Home secretary Sajid Javid is likely to be granted the City’s highest accolade.
His name is one of nearly 100 put forward to be awarded the Freedom of the City, and will be considered by the City’s Court of Common Council when they meet on 7 March.
City of London Police Constable Richard Fullbrook, who was on duty when the IRA detonated a bomb in a stolen truck parked outside 99 Bishopsgate in April 1993, is also nominated for the Freedom.
News of the World photographer Ed Henty died and 40 people were injured during a blast that destroyed most of the medieval St Ethelburga’s Church, badly damaging office buildings including the NatWest Tower.
It caused an estimated £350m of damage, and 500 tonnes of broken glass littered the area and had a major impact on security in the City. Police set up a ‘Ring of Steel’ around the City just months later.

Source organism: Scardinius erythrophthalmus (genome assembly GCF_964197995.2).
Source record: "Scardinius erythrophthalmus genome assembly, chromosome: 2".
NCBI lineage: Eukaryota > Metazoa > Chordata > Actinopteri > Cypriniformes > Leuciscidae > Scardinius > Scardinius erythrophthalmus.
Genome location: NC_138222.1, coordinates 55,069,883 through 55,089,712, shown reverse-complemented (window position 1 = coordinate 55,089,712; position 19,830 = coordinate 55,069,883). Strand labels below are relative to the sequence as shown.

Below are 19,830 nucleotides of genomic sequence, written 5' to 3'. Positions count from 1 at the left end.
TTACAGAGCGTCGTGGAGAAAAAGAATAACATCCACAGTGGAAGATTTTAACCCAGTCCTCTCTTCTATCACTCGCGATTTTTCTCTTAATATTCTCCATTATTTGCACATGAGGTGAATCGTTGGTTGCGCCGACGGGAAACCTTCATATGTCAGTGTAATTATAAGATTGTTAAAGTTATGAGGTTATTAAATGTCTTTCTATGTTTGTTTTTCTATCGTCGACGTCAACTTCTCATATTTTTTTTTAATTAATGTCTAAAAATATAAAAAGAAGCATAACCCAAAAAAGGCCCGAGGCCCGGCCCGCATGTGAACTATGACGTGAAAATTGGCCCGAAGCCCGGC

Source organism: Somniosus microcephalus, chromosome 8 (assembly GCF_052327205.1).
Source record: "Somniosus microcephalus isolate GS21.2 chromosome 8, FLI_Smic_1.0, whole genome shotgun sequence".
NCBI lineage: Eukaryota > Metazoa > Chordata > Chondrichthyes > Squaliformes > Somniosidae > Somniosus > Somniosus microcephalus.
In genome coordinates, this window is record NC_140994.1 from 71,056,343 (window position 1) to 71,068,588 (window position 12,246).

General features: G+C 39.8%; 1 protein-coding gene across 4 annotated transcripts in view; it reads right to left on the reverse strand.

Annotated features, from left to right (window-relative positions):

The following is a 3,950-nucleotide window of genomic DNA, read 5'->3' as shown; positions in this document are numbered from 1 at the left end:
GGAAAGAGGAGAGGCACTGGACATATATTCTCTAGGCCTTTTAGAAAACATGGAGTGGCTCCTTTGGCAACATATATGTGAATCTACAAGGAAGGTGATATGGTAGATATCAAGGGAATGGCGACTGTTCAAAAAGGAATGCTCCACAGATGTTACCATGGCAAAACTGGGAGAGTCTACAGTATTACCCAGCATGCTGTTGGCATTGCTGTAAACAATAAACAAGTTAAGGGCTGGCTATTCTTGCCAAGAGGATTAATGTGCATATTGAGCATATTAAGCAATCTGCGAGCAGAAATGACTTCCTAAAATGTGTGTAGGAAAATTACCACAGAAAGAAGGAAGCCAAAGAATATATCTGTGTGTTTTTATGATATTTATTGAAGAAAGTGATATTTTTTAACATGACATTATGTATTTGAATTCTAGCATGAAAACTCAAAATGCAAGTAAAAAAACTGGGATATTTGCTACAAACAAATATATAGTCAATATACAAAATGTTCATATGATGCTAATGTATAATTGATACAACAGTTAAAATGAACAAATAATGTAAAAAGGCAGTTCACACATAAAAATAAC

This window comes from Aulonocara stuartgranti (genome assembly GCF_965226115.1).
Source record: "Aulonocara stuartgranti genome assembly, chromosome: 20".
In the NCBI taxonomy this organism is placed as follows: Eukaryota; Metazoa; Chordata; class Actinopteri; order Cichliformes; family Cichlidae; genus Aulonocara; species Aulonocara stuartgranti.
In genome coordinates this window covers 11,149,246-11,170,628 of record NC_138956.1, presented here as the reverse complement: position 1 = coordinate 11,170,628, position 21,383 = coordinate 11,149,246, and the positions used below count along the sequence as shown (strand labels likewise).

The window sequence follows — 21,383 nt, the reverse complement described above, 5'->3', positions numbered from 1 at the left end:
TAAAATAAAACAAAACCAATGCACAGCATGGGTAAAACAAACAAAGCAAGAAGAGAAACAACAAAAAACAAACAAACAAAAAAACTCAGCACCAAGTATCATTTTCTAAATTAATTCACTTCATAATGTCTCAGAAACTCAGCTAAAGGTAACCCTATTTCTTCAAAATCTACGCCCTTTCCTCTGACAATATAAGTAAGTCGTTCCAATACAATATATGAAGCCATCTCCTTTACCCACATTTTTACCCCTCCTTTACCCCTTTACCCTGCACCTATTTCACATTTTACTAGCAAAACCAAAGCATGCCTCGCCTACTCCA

Other candidates include the director general of the Confederation of British Industry, Carolyn Fairburn, and the 133rd Bishop of London, the Right Reverend and Right Honorable Dame Sarah Elisabeth Mullally.
Chairman of the high ranking NATO military committee, Air Chief Marshal Sir Stuart William Peach, and the President of the Supreme Court, the Right Honorable Brenda Marjorie Hale, are also on the list of names going before the Court of Common Council.
The ceremony conferring Freedom of the City is thought to date back to 1237.
From the Middle Ages to the Victorian era, it gave members of traditional guilds or liveries the right to trade in the Square Mile.
It was extended in 1835 to people who live or work in the Square Mile or have a strong connection with the Capital.
In January, the Court of Common Council took the unprecedented step to start the process to strip Nobel prize winner and de facto leader of Myanmar, Aung San Suu Kyi, of her honorary freedom over concerns about human rights abuses towards the Rohingya community.
Cover image by Foreign and Commonwealth Office (Open Government).